33rd Sunday Ordinary time, year b November 18, 2018 Stef Rozitis
Am off to use this reflection at church. I hope it will be OK
“A time unsurpassed in distress!” Sadly one of the themes of human history is this great distress. Persecution. Oppression. Dispossession. Disorienting change and now climate change confronts us. These times stare us in the eye and remind us how fragile we are and can make us feel horribly insignificant, even as though everything we do is futile. Daniel’s view of the end-times is horrifying, of course he was of a prophetic tradition where substances were used to aid the seeing of visions.
The point of consolation in all this is the wise who will shine brightly, those who lead many to justice being like the stars. I think of the turbulent world events, my hopes and often fears for a future for myself or my children. I think of times of great despair and desolation in my own life and of the bright stars, the people who come with consoling wisdom- not to trivialise or dismiss my fears, not to try to silence or repress the negative things we see and experience and our heart’s need to cry out against them- but just to show us God’s face amid the strife. To shine.
I could cry when I consider some of those stars, because the world does not always treat people like that kindly. I consider all my heroes- the people who speak out so courageously about human rights, the abuse that gets hurled at them. It’s well documented how in particular women who advocate for others get rape threats, or threats against the safety of their children “Those who lead many to justice” walk a risky path- they may lose their job, their security, their peace of mind.
After the psalm reminds us that we have everything we need in God, the second reading talks about how human religions are in some measure obsolete. This does not mean that we should not gather, that we should not break bread and word in memory of the real sacramental action of Christ’s being born into us; of facing our unsurpassed distress to its logical conclusion- the cross. I need to be here. It does however call into question the structures we build around our sacraments- the way we try to imprison some people in various identity cages(1) within overly rigid church structures, while simultaneously keeping people out- out of participation in this way or that, out of democratic leadership, out of allowing their embodied human experiences to inform theology, rather than iron-clad theologies limiting and labelling human experience in narrowing ways.
Whatever it is that we celebrate here together- the one we call Jesus has already acted. Wisdom has already set the table and prepared the banquet. We have no right to try to control the flow of grace in this direction but not in that. Sacrament is for all, and the sanctuary is our place to be- women, men and children and perhaps a broader sweep of creation too. The earth’s resources also are prepared by wisdom for all creation and for itself. The amassing of wealth in pockets while so many starve goes against Jesus’ sacrificial action of trying (in history and in the now as well) to open up heaven to the human heart, and open up the human heart to heaven. If all our sins are forgiven dare we enter a new and engraced way of being?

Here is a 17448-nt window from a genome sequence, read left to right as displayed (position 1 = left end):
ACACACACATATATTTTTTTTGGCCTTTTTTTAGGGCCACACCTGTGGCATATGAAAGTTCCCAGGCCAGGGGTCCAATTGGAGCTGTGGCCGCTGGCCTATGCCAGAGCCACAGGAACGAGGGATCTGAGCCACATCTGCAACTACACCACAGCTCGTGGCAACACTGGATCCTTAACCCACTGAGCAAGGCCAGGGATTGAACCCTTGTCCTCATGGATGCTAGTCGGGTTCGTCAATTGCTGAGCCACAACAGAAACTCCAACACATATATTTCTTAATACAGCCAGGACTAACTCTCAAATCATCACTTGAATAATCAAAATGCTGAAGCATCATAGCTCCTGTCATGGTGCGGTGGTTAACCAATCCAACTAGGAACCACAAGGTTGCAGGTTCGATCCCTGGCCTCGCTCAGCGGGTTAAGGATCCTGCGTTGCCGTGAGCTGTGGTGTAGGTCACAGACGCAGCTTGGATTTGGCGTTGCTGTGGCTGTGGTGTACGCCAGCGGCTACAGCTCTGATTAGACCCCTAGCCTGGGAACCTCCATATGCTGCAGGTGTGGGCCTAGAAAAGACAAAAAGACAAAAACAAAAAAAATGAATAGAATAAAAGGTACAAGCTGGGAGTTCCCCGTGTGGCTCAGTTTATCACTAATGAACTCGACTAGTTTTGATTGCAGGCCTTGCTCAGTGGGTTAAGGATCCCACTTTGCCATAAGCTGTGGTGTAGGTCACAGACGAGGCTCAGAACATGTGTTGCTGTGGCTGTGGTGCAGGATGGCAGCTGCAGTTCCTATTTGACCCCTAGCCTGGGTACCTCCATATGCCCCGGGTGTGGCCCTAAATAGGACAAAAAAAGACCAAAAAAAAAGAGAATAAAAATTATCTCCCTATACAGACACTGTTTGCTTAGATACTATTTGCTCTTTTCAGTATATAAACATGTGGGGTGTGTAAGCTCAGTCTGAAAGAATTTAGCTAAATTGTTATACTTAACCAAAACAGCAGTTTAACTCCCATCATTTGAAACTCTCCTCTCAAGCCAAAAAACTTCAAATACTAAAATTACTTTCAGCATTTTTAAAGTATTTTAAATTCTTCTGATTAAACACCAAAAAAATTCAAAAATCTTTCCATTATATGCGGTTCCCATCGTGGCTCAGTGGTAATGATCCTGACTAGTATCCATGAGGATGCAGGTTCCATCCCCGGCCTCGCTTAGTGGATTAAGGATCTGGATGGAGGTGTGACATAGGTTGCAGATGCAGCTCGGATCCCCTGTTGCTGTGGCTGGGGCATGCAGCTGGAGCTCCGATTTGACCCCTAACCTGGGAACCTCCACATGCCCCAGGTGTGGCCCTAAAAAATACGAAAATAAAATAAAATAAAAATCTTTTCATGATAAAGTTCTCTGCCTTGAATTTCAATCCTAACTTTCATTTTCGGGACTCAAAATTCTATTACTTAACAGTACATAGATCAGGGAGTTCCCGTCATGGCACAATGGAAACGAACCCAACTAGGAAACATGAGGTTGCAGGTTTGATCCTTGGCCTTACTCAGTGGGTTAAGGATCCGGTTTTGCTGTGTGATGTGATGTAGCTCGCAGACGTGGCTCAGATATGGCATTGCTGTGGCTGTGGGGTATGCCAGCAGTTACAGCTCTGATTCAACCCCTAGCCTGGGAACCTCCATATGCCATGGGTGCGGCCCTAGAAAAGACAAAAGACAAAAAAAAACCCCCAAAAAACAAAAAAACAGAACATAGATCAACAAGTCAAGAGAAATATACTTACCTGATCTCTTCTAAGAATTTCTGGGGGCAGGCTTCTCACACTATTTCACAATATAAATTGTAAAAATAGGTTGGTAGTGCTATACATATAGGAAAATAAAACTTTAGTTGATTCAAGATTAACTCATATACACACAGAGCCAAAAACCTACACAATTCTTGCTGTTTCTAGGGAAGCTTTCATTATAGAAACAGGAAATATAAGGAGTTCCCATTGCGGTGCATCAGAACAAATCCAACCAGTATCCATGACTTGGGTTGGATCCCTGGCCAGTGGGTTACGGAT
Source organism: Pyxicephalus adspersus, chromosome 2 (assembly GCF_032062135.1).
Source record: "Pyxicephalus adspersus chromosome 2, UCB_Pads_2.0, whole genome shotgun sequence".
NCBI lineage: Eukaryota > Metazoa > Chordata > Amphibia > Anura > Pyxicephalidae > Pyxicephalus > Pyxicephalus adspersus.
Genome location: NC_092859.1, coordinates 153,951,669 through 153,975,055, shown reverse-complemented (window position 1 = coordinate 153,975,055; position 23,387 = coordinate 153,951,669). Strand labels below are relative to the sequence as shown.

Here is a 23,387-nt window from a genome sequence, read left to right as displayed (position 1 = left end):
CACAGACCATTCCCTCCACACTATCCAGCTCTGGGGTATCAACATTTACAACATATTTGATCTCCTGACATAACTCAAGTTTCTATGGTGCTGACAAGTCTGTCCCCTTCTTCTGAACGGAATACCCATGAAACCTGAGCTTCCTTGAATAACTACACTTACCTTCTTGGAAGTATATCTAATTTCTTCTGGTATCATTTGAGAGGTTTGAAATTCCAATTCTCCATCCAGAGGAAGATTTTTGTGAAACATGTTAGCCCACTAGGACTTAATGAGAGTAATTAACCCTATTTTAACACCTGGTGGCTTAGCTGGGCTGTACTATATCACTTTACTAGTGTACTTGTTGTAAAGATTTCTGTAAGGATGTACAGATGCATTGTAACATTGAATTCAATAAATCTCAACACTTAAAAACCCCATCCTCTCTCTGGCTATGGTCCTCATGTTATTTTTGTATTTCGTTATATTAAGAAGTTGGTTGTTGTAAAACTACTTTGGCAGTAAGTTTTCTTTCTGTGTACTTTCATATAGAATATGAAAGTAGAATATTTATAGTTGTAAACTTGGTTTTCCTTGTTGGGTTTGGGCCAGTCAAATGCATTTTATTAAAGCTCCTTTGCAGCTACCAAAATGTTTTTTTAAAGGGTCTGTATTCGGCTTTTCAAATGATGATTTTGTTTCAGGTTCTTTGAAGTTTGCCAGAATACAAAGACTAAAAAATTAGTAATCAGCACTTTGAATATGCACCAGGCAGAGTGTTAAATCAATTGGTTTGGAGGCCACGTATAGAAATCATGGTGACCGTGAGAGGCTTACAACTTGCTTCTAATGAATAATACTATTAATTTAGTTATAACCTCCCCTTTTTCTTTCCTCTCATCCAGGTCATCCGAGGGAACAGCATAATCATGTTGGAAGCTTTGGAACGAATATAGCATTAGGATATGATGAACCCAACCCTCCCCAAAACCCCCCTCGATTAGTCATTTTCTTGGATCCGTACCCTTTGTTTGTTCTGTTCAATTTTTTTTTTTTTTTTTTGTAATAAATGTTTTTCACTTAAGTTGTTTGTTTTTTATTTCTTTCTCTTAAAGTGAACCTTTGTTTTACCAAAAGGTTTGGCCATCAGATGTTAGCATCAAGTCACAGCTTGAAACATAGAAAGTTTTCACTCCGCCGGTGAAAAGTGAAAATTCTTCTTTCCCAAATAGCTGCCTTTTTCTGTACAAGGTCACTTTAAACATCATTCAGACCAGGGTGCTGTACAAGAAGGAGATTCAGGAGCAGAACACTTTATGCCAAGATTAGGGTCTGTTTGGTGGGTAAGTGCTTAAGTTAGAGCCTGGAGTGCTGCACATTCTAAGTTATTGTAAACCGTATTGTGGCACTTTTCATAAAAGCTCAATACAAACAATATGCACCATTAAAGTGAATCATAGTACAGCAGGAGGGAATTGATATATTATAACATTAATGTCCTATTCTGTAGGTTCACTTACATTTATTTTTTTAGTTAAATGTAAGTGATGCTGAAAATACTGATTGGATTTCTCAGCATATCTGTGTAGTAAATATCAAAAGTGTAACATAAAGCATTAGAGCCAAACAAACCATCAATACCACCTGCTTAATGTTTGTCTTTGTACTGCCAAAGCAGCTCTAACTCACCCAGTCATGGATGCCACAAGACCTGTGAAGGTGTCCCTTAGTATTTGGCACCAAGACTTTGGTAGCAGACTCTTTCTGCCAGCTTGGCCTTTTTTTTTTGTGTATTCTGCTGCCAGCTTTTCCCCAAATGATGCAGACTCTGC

The gospel also speaks of dark and turbulent times, but of the coming near of God within these times. We see signs of what is coming. We are asked not to be naïve in our spirituality, or our politics, or our daily living but read the patterns and face reality with courage. Nothing is inevitable, nothing is sure, all things can pass away except God’s Word. The Word has already spoken to us today through the first two readings (and speaks through our hearts and bodies also). Wisdom and justice are the signs of the Word’s bright indwelling in a person, all sins are forgiven and we are free to be part of a new reign of God.
Some of the imagery in these ancient texts seems militaristic and kyriearchal to me and it took me a long time this week to look beyond that to the invitation in them. I look from the readings to my world, to the people who give wisdom, the people who lead me to follow justice in everything I choose. They are indeed like stars. The joy and love in my life is always from the goodness of others, from the beauty of someone who is radically oriented toward a redeemed way of being human. When I see those people at times devalued by the world, small voices in a growing clamour of consumerism, greed and corresponding hunger and desperation then I see also what my call is.
It is my call to be one of the stars for the people who are stars to me. The darkest night has beauty when we look up and see the pureness and twinkle of stars. We connect them together into pictures, we see them as constellations as relationships. The wise and justice oriented people in our lives, the true stars hold out their hands and call us to join them. Star to star we bring light to a world following the first and last star, the Morning Star, the Christ.
Let us sit now and think of the stars who have shone wisdom and justice into our dark nights. Let us think of the ways we are called by God to do the same; to lead others to the justice they thirst for and “shine like stars forever”. Let us know that no darkness is ever complete. Let us resolve to connect and support the networks of light, the communities of hope, the constellations of stars in the image of our loving and healing wise God.
1. Morley, L. (2013). The rules of the game: Women and the leaderist turn in higher education. Gender and education, 25(1), 116-131.